Build a Better Boss – Don’t Buy Them



 Project Oxygen started at Google in 2009 with basic assumptions
·         People typically leave a company for one of three reasons, or a combination of them;
·         The first is that they don’t feel a connection to the mission of the company, or sense that their work matters;
·         The second is that they don’t like or respect their co-workers;
·         The third is they have a terrible boss — biggest variable;
·         Google, saw huge swings in the performance reviews ratings that employees gave to their bosses; and
·         Managers had a much greater impact on employees’ performance and how they felt about their job more than any other factor.

In Project Oxygen Google made it all about data
·         the statisticians gathered more than 10,000 observations about managers across more than 100 variables, from various performance reviews, feedback surveys and other reports;
·         Then they spent time coding the comments looking for patterns;
·         Once they had some working theories, they interviewed managers to gather more data looking for evidence that supported their notions; and
·         The final step was to code more than 400 pages of interview notes and then they spent time rolling out the results to employees.

8 Qualities Identified by Project Oxygen to build a Better Boss

The final result was eight behaviors -- things great managers do that make them great. They are, in order of importance:

1. Be a good coach.
2. Empower; don't micromanage.
3. Be interested in direct reports, success and well-being.

4. Don't be a sissy: Be productive and results-oriented.
5. Be a good communicator and listen to your team.
6. Help your employees with career development.
7. Have a clear vision and strategy for the team.
8. Have key technical skills so you can advise the team.

Once Google had its list, the company started teaching it in training programs, as well as in coaching and performance review sessions with individual employees. It paid off quickly. Google was able to have a statistically significant improvement in manager quality for 75 percent of its worst-performing managers,

What employees valued most were even-keeled bosses who made time for one-on-one meetings, who helped people puzzle through problems by asking questions, not dictating answers, and who took an interest in employees’ lives and careers.

From Worst Boss to Better Boss
One manager who employees seemed to despise because they found him bossy, arrogant, political, secretive, became a turn-around story. Many wanted to quit his team. They said he was brilliant, but he did everything wrong when it came to leading a team. Because of that heavy hand, this manager was denied a promotion he wanted, and was told that his style was the reason. But Google gave him one-on-one coaching, rather than hiring from the outside. Six months later, team members were acknowledging in surveys that the manager had improved and was a much better boss.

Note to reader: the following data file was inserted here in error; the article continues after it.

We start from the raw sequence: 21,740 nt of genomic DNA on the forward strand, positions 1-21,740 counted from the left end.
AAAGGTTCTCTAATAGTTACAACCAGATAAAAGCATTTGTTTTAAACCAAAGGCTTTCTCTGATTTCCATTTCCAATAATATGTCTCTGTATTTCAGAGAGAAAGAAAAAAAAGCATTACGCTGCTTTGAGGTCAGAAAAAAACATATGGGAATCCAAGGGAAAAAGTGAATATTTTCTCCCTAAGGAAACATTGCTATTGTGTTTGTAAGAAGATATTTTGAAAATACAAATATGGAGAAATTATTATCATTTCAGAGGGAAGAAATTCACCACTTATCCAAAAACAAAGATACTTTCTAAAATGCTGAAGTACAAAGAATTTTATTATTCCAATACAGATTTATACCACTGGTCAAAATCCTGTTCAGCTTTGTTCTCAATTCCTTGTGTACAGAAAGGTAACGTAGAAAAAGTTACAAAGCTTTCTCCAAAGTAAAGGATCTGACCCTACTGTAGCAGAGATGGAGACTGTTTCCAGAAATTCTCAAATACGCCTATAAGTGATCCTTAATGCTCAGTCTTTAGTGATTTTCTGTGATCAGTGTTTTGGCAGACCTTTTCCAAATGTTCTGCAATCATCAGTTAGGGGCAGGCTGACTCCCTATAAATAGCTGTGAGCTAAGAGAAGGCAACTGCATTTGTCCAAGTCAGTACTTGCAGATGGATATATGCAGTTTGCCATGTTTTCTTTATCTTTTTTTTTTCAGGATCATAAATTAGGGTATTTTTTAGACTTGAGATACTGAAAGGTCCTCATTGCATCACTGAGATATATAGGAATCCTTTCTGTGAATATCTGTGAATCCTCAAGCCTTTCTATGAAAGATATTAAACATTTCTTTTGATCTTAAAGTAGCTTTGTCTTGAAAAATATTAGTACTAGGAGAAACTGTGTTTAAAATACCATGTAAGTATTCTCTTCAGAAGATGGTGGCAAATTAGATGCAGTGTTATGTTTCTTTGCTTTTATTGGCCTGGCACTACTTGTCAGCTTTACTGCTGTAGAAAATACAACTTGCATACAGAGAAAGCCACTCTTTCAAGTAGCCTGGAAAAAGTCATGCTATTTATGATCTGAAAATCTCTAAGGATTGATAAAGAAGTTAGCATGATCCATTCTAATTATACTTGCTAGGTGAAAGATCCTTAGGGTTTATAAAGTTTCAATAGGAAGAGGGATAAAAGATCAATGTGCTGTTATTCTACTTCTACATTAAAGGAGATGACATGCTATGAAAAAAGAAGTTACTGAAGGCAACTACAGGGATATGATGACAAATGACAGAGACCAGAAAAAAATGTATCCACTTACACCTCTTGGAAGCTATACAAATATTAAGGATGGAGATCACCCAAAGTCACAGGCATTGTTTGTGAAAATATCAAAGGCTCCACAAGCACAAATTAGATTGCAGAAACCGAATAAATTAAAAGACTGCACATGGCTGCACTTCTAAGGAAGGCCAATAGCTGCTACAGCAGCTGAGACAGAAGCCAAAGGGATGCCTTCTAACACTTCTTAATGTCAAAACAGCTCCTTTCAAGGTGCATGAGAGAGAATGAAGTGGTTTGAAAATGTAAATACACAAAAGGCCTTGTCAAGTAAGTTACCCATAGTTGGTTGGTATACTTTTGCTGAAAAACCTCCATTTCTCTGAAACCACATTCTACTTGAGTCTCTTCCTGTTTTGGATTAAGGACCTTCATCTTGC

Common Sense Counsel: the great message from Project Oxygen is that better bosses can be built not bought. Combined with the lessons from Project Aristotle in my Column last week on Building Great Teams, the decision is yours. Start investing in both today and reaping the rewards! 

Tommy Eden is a partner working out of the Constangy, Brooks, Smith & Prophete, LLP offices in Opelika, AL and West Point, GA and can be contacted at teden@constangy.com or 334-246-2901 and blog at www.alabamaatwork.com




Wednesday, May 24, 2017

Tommy Eden's Funeral Talk for his father on 5.24.2017



An old Irish Headstone reads “Death leaves a heartache no one can heal; love leave a memory no one can steal.” 

Tom Eden Jr Five Rules for Life -  in your program you will see a space. 

1) Rule 1 - Don't Live a Limited Life.
dad was intent on poking his finger into the stomach of life and seeing what popped out.
first male twirler for auburn university cheerleaders leading the AU band in the Truman Inaugural parade on Jan 29, 1949 in Washington DC and by the end of that year women played in the AU band for the first time in history – and I am sure Dad played a hand in that as he truly loved women. 
who but Lt Tom Eden would dare to convince a tugboat captain to pull alongside a United States Navy transport and climb up a cargo net as 800 Marines glared down at him because he missed his ship the Bohaire headed for Korea, all to give his new bride a kiss goodbye on the dock in Norfolk, VA.